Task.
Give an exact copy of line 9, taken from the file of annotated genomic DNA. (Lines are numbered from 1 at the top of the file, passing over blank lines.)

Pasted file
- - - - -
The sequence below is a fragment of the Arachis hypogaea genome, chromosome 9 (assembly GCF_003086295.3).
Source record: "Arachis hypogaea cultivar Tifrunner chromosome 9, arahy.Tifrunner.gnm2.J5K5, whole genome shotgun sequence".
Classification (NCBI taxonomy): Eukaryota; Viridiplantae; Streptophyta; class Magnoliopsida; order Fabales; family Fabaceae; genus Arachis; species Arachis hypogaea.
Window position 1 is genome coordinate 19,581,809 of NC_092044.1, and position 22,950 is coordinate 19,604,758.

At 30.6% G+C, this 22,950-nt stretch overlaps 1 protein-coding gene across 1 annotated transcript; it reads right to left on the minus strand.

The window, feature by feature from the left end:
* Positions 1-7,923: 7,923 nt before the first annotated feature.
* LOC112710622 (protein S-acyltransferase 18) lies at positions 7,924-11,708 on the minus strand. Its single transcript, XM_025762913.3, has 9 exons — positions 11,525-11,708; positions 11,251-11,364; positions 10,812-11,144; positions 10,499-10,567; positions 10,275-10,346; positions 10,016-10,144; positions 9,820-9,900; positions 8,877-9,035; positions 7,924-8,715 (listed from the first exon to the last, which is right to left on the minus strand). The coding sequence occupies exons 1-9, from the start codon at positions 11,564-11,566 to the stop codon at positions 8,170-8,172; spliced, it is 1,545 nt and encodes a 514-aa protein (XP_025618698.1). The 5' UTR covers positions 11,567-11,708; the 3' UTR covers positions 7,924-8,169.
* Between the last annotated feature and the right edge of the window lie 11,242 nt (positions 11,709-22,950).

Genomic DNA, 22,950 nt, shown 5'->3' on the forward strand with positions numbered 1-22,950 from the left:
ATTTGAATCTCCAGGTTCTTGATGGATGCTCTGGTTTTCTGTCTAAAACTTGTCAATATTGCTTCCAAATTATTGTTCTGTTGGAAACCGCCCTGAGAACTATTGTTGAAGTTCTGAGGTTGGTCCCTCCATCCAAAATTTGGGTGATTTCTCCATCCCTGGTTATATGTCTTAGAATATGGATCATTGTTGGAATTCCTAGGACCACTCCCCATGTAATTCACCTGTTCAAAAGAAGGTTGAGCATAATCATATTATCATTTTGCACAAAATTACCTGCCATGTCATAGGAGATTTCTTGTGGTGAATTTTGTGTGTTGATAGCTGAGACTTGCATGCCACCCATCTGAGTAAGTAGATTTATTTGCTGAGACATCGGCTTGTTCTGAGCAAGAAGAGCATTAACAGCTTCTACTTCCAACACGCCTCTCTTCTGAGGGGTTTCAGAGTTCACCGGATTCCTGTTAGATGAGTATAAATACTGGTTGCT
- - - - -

* Between the last annotated feature and the right edge of the window lie 11,242 nt (positions 11,709-22,950).